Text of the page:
Dominique Strauss-Kahn, the man at the centre of the battle to save the world's economy, was hauled off a plane minutes before it was due to fly yesterday and charged with the attempted rape of a hotel chambermaid, throwing the eurozone's bailout strategy into chaos.
The head of the International Monetary Fund, 62, a former French finance minister and, until yesterday, the overwhelming favourite to win next spring's presidential election, was arrested aboard an Air France jet at JFK Airport in New York. A key player in the global response to the 2008 financial crisis and the eurozone bailouts, Mr Strauss-Kahn was charged with attempted rape, sexual assault and unlawful imprisonment of the chambermaid.
The IMF last night held an emergency meeting to consider Mr Strauss-Kahn's future, and its response to the scandal, while the former US Treasury executive John Lipsky was named as its acting managing director. Mr Strauss-Kahn's New York lawyer said he would plead not guilty.
Whatever the eventual outcome, the consensus in France yesterday was that Mr Strauss-Kahn's hopes of challenging Nicolas Sarkozy for the presidency next spring are dead.
A New York Police Department spokesman, Paul Browne, said the chambermaid claimed that Mr Strauss-Kahn had assaulted her after he emerged naked from a bathroom in his $3,000-a-night suite at the Sofitel Hotel in Times Square on Saturday. "She told detectives he came out of the bathroom naked, ran down a hallway to the foyer (of the suite), pulled her into a bedroom and began sexually to assault her, according to her account," Mr Browne said.
"She pulled away from him and he dragged her down a hallway into the bathroom where he engaged in a criminal sexual act, according to her account to detectives. He tried to lock her into the hotel room."
Mr Browne said there were signs that Mr Strauss-Kahn had left his suite in a hurry. He had left his mobile phone and other possessions behind him. "We learned he was on an Air France plane. They held the plane and he was taken off," Mr Browne said.
Mr Strauss-Kahn's wife, Anne Sinclair, a wealthy television presenter, dismissed the allegations. "I do not believe for a second the accusations levelled against my husband. I appeal for restraint," she said.
Mr Strauss-Kahn, based at the IMF's headquarters in Washington, was flying back to Europe for talks with the German Chancellor, Angela Merkel, on the debt crisis in the eurozone. He was also due to attend an EU finance ministers' meeting in Brussels today.
There was little schadenfreude from members of Mr Sarkozy's party, the Union pour un Mouvement Populaire. It was Mr Sarkozy who campaigned for Mr Strauss-Kahn to be given the top IMF job, despite warnings that his attitude to women might cause difficulties in the US. Mr Strauss-Kahn was forced to apologise publicly in October 2008 after an affair with a female IMF economist. An investigation cleared him of sexual harassment.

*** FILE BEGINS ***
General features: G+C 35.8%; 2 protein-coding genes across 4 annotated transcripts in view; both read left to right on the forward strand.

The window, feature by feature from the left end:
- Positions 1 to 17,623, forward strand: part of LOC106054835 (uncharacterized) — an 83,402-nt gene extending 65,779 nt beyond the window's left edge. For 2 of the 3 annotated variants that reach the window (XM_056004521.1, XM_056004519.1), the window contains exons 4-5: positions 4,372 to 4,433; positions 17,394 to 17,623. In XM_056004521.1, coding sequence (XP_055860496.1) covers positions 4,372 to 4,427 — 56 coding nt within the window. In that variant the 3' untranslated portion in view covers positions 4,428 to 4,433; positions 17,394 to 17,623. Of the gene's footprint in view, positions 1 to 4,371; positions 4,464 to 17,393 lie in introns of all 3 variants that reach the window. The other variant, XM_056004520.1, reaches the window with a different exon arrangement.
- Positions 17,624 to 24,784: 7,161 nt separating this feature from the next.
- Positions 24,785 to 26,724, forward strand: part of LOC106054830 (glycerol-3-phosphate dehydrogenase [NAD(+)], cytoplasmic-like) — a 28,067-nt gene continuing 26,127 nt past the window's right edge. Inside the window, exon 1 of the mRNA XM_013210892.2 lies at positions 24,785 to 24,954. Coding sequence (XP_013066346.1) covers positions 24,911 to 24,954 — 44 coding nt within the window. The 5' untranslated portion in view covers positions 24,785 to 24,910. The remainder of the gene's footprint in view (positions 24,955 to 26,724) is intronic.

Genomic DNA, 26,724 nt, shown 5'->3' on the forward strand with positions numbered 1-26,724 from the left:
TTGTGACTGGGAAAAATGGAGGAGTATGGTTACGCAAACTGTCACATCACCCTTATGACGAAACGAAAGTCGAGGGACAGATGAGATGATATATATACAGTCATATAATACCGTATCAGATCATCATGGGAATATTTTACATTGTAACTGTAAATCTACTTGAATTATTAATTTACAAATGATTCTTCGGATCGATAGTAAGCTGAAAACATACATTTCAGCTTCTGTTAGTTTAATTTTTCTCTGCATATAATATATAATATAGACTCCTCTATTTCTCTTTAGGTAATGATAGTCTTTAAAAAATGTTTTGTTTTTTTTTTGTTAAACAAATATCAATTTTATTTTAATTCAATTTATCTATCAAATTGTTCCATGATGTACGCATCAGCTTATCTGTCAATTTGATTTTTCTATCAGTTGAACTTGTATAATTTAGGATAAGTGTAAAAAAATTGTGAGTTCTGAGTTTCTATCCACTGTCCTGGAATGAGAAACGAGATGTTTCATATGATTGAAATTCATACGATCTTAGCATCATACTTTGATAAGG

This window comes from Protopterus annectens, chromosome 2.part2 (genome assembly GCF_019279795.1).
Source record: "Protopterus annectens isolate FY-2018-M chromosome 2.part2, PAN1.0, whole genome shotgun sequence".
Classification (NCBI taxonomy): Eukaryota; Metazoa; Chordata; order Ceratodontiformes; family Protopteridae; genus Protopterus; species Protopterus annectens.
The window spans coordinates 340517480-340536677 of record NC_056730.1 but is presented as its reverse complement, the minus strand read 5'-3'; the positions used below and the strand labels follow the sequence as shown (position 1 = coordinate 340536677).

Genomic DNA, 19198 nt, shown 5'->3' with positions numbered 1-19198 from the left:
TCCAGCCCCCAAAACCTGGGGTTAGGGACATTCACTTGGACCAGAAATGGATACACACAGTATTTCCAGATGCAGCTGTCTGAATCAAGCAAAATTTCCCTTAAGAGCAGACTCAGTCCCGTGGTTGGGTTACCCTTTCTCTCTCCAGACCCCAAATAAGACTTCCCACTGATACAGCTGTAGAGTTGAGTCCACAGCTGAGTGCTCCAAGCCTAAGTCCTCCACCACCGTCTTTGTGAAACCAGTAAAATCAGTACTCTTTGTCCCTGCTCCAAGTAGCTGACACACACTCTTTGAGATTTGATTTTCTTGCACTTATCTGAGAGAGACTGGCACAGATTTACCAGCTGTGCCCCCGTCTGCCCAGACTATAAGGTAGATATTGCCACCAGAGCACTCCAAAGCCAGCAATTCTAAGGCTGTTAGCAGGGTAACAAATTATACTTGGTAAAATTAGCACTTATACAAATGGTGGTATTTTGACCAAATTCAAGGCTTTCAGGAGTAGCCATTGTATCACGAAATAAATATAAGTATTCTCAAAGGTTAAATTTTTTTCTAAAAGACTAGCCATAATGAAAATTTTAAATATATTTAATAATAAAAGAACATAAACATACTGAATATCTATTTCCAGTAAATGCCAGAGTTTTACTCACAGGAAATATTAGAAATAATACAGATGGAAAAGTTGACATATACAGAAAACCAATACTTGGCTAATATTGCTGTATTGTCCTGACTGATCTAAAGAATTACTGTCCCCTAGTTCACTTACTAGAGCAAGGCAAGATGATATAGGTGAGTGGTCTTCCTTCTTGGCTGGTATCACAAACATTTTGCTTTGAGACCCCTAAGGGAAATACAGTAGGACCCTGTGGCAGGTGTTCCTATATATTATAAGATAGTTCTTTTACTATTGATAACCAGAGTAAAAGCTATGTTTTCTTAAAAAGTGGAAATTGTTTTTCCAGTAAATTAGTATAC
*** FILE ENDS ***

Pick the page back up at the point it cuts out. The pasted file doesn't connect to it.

Some of Mr Strauss-Kahn's Socialist colleagues spoke yesterday of a "trap" intended to force what one colleague described as the "notoriously libertine" Mr Strauss-Kahn out of the race. Others said they were unconvinced by the accusations, but one admitted that Mr Strauss-Kahn had long had a reputation as a man who "had difficulty in keeping his hands to himself in the presence of women".
The biggest beneficiary from his political demise may be the far-right leader, Marine Le Pen. Opinion polls suggest that none of the other front-runners for the Socialist nomination could be sure of beating Ms Le Pen in the first round on 22 April next year to reach the two-candidate run-off next May.
Scandal and success
* This is not the first time that Dominique Strauss-Kahn has had his career derailed by accusations of sexual misconduct. In 2008, he admitted to an affair with a female staff member at the IMF, and apologised for his behaviour. At the time he issued a statement promising to "uphold high standards" in future.
One of the leading lights of the French centre left, Strauss-Kahn has been an influential political figure since the late 1990s. He served in Lionel Jospin's socialist government, before being forced to resign over a corruption scandal in 1999. He was cleared of wrongdoing by a court.
In recent years Strauss-Kahn has steadily raised his profile: he was elected three times to the French National Assembly, building on a reputation as a centrist and a heavyweight economic thinker. After a failed bid to become the socialist presidential candidate in 2006, Strauss-Kahn was proposed as head of the IMF by Nicholas Sarkozy.Leo Hornak
Why Gordon Brown will be watching closely
* Even before Dominique Strauss-Kahn allegedly got himself into trouble, his time as head of the IMF was coming to end. With his ambitions for the French presidency, the organisation was on the hunt for a successor.
Convention dictates that the position goes to a European, and one name constantly linked to the post is Gordon Brown, despite his successor at Number 10 doing all he can to prevent it happening. Mr Brown's "safe pair of hands" would come as welcome relief.
John Lipsky was named yesterday as the acting managing director, but he is expected to leave this summer. That could leave the door open for Italy's Mario Draghi, who has support among some European leaders, though not in The Netherlands. He was hoping for the top job at the European Central Bank but recent events may pave his way to Washington.